Panna cotta (without gelatin!)

Panna cotta is one of my favorite desserts: for months I tried to find a recipe that did not contain disgusting commercial gelatin of animal origin (have you ever wondered what gelatin is made of? Trust me, it’s gross!), or strange algae like agar-agar that I am not very familiar with, and after much trial and error… well, I finally found it!

Panna cotta

This is the most simple and wholesome panna cotta you can possibly prepare. Nothing but plain whipping cream, sugar, and eggs: the true, traditional panna cotta, like Italian grandmas used to make in the old days!

Panna cotta

Panna cotta

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Course Dessert
Cuisine Italian
Servings 6


  • 500 ml heavy cream
  • 80 g sugar
  • 30 g honey
  • 4 egg whites
  • 1 vanilla pod


  • In a saucepan, bring the cream, sugar, honey, and a horizontally scored vanilla pod to a boil. Simmer until the sugar is completely dissolved.
    500 ml heavy cream, 80 g sugar, 1 vanilla pod, 30 g honey
  • In a large bowl, lightly beat the egg whites with a fork until bubbles form on the surface. Remove the vanilla pod from the cream and carefully add the cream to the egg whites. Then, pour the mixture into individual oven-ready ramekins.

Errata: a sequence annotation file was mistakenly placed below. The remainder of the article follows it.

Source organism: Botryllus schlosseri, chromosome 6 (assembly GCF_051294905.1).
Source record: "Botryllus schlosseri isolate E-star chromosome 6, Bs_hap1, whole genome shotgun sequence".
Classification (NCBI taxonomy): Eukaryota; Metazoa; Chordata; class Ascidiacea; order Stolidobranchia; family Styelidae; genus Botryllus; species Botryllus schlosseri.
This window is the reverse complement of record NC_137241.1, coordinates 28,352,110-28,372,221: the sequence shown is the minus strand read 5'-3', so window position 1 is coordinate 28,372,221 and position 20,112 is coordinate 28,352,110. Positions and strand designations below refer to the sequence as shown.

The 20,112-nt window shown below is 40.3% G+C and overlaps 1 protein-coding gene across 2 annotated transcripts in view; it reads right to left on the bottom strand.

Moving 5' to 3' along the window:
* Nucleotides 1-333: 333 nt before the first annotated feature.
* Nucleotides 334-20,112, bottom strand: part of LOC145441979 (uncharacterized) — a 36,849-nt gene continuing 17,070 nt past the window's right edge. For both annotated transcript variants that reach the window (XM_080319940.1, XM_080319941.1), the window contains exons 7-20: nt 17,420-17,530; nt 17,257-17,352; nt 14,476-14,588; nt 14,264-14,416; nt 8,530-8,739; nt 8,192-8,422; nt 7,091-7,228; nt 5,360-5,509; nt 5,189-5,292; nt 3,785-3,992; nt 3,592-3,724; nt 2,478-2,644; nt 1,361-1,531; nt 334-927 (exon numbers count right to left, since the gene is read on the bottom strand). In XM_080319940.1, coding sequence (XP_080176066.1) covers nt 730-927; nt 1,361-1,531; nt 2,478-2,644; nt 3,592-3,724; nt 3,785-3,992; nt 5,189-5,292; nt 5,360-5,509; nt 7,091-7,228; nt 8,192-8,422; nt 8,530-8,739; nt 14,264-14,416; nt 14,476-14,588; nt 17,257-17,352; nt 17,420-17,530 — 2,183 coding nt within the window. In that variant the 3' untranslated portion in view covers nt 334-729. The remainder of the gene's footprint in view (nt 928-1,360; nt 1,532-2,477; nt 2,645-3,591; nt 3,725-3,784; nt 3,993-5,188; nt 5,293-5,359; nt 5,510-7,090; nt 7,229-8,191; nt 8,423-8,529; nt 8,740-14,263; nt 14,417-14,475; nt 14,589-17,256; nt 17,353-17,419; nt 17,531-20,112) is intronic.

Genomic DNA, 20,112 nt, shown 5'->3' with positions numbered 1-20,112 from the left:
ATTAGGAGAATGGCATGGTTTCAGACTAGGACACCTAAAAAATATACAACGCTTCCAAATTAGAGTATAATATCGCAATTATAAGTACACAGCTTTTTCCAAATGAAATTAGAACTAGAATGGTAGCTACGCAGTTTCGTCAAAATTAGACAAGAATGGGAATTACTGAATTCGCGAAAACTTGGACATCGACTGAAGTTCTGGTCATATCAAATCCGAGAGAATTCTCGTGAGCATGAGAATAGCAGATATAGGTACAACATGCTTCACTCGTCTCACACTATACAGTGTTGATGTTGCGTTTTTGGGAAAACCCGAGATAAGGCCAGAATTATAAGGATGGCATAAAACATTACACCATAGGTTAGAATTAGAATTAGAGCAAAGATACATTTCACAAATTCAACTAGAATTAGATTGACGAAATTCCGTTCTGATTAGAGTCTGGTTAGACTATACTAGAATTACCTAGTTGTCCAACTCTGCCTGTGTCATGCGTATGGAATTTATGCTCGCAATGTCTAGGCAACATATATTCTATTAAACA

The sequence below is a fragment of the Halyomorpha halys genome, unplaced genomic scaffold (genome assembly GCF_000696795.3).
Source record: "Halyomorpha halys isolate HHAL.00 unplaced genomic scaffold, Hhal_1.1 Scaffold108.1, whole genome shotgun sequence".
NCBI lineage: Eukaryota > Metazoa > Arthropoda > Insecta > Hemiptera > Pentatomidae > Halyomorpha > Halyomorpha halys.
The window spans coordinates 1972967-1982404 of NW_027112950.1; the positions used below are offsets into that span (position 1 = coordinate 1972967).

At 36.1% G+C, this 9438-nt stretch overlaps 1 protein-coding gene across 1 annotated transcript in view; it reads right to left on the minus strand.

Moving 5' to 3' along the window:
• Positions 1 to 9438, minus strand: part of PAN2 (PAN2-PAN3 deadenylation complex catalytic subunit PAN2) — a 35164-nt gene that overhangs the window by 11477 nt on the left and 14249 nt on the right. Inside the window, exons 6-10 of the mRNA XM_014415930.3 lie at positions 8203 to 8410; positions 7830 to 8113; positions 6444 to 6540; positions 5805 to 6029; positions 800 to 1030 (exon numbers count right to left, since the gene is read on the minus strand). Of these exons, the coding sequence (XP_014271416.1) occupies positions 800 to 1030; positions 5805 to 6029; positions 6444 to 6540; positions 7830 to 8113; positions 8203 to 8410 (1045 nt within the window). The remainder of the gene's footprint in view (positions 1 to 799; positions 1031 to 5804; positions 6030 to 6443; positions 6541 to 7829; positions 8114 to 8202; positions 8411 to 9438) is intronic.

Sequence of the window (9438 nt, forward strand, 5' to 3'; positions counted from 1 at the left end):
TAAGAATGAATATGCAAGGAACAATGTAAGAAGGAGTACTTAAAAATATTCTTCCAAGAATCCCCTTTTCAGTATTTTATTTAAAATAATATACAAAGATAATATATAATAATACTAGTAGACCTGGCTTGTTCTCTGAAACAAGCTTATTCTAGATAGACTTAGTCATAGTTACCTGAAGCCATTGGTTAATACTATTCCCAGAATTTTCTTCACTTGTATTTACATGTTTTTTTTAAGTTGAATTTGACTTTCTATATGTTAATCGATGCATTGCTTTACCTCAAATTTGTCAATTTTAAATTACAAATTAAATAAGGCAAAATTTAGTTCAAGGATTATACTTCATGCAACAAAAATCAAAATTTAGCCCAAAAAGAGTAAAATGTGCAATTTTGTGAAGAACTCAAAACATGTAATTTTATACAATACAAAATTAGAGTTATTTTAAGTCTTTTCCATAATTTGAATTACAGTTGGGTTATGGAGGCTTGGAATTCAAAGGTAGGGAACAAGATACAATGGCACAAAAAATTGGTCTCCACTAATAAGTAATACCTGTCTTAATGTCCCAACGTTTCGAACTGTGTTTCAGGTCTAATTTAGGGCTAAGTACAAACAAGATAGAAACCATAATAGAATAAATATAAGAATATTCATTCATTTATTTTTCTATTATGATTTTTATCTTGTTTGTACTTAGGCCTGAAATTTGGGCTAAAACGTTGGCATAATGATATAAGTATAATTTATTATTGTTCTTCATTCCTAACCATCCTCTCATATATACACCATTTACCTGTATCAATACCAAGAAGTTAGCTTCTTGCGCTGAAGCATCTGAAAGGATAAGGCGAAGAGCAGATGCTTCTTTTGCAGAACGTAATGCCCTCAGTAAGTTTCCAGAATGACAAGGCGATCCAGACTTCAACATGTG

4 egg whites
  • Fill a baking pan with water and place the small ramekins in the pan. The water should reach the level of the cream but not the edge of the bowls.
  • Position the pan in the lower part of the oven preheated to 250°F and bake for approximately one hour. You can check if the panna cotta is ready by gently touching the surface, which should feel bouncy yet firm.
  • Allow the panna cotta to cool, then transfer it to the fridge to firm up until ready to serve.
Tried this recipe?Let us know how it was!

In my opinion, this creamy dessert is delicious on its own, just plain, because one gets to really taste the flavor of the cream itself, but you can go wild and serve it with chocolate sauce, fruit compôte, fresh berries, caramel… it’s like a blank canvas for your creativity.

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One Comment

  1. I sure wish I knew the Italian language, but I don’t. I was thinking about learning it, but at almost 72 years old, I’m a little old for that. Your recipe looks so delicious, and I really appreciate your English translation. I hope everyone you love is safe and healthy. This corvid-19 scares me, and I don’t know when it’s going to end. In the interim, I’m going enjoy your recipe.
    Cheryl Masters